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What happens if I refuse a breath test?

On Behalf of | Oct 25, 2019 | DWI |

There are few feelings worse than noticing police lights in your rearview mirror following a night of drinking. It is not a secret that driving while intoxicated carries some of the harshest penalties in the United States. Being found guilty of drinking and driving can have negative consequences on both your personal and professional life. These factors beg the question of what you should do if the officer requests that you submit to a breath test.

The natural thought is to refuse the test. This will allow you to avoid providing the arresting officer with more evidence that you have been drinking. Furthermore, you are well within your rights to make this decision. It sounds like the perfect plan for escaping significant ramifications. However, there are consequences for this course of action as well.

Implied consent

It is ultimately your decision whether to submit to a breath test. Refusal can be the best course of action under some circumstances, but it is important to understand Minnesota’s implied consent law before going down this path. Implied consent refers to your unspoken agreement to submit to a chemical test to determine the presence of alcohol or drugs by merely driving a motor vehicle on Minnesota roads.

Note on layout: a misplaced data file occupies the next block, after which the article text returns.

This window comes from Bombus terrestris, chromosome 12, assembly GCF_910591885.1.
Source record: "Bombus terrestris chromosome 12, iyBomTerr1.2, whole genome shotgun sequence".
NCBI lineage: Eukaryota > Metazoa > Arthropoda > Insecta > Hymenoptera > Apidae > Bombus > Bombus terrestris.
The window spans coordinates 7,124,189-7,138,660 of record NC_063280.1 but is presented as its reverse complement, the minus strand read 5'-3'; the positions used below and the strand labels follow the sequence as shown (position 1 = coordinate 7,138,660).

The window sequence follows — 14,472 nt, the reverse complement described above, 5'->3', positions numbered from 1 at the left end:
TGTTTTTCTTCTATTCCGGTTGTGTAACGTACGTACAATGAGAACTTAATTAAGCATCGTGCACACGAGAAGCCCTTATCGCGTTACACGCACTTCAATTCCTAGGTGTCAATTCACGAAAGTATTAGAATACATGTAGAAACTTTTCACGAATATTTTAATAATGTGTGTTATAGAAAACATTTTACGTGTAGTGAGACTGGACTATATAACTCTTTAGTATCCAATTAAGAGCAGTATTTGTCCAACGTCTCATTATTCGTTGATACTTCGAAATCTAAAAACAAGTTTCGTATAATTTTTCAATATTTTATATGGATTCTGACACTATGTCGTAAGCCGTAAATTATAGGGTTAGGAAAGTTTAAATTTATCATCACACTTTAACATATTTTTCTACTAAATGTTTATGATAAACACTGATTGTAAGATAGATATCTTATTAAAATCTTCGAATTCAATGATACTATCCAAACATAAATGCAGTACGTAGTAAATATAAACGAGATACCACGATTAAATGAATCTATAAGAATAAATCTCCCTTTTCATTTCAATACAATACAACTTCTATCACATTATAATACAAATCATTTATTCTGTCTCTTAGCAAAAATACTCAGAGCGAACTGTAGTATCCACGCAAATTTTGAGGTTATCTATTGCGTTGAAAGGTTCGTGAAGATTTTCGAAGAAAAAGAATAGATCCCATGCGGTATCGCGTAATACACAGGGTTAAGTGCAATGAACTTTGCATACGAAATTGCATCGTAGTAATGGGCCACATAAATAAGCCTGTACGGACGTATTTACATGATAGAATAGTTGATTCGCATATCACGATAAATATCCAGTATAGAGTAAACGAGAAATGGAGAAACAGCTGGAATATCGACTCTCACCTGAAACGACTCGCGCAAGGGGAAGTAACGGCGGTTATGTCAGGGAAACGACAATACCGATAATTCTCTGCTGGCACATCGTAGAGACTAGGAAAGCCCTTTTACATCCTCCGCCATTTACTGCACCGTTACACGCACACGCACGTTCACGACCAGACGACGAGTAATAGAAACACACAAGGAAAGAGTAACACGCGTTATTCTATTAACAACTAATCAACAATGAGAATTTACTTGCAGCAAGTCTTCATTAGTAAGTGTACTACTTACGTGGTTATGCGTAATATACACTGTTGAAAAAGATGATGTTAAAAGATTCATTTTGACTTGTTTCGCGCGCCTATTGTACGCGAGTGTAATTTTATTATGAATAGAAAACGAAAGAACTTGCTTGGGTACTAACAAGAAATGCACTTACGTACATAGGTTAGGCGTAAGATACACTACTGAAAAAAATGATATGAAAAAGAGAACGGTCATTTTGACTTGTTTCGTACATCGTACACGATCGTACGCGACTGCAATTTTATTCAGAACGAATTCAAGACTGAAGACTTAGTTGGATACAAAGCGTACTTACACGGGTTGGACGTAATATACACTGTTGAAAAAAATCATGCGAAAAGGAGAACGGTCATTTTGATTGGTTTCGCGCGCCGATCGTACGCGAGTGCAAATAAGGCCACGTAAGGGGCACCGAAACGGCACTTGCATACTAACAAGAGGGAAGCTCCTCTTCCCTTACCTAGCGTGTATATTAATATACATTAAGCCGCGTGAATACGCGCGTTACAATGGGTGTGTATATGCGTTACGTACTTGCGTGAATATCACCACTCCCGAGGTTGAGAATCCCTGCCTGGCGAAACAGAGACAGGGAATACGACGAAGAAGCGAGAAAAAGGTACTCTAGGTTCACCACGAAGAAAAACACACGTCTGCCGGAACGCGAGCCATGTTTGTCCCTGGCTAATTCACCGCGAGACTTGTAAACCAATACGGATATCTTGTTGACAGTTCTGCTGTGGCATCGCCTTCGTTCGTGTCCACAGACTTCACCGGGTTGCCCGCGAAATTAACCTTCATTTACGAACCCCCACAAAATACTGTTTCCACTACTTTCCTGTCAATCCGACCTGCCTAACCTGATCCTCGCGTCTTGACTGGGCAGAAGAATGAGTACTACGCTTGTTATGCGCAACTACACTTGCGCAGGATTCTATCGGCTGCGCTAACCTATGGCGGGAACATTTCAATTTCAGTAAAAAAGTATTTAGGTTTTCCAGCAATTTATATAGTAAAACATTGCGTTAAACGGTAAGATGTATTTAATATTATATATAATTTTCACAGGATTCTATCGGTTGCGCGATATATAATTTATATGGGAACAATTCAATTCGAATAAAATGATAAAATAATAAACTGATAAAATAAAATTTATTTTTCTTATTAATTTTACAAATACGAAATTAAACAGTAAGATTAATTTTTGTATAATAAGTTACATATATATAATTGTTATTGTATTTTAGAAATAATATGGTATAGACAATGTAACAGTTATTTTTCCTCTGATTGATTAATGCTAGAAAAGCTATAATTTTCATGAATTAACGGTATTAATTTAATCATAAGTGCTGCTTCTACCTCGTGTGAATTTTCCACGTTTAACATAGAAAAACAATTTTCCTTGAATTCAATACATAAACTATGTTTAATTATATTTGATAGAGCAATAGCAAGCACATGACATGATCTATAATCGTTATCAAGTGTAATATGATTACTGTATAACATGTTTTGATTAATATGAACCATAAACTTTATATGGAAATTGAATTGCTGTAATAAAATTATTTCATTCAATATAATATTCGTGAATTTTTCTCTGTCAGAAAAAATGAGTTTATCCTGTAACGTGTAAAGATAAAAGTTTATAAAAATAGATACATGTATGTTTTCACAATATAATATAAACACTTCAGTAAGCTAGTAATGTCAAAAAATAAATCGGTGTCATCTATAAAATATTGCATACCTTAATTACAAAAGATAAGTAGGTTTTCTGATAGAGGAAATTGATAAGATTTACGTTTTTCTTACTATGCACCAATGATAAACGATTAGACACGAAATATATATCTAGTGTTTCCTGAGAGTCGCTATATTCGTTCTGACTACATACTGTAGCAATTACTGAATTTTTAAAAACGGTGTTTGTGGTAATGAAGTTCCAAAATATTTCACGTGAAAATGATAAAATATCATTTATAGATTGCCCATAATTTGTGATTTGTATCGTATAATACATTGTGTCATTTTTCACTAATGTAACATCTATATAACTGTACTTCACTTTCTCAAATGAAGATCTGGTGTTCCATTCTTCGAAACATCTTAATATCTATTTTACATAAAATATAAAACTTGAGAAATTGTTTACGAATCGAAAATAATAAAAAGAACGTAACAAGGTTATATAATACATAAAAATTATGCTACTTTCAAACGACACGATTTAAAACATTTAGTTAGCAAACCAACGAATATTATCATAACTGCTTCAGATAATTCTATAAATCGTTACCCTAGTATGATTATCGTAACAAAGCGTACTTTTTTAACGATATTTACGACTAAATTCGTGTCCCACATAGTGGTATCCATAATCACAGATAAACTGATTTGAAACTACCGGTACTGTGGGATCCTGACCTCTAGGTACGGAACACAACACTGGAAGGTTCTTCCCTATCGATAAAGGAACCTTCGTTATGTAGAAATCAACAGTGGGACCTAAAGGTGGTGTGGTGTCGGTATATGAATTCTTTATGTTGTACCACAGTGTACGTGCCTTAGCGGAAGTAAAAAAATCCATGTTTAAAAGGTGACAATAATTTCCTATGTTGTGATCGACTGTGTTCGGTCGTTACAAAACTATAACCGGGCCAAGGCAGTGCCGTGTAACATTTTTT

This essentially means that you can still receive punishment for deciding to forgo a breath test at the request of a police officer. The goal is to put the driver in a position where he or she must choose between submitting to the request or enduring the consequences of a refusal.

Severe penalties

You are certainly not free to leave if you decide to refuse a breath test. In fact, choosing to refuse a breath test will ultimately result in a more severe punishment under most circumstances. This creates an incentive to agree to the test even if the driver believes he or she will blow above the legal limit.

If you are found to be legally intoxicated after submitting to a breath test, the standard punishment for a first-time offender is a fourth-degree DWI. This is a misdemeanor charge that is punishable by up to 90 days in jail, a $1,000 fine and the loss of driving privileges for 90 days.

Electing to refuse a breath test could result in this charge being bumped up to a third-degree DWI, which inherently carries more severe penalties. This is a gross misdemeanor charge carrying penalties of up to one year in jail, a $3,000 fine and the loss of driving privileges for one year.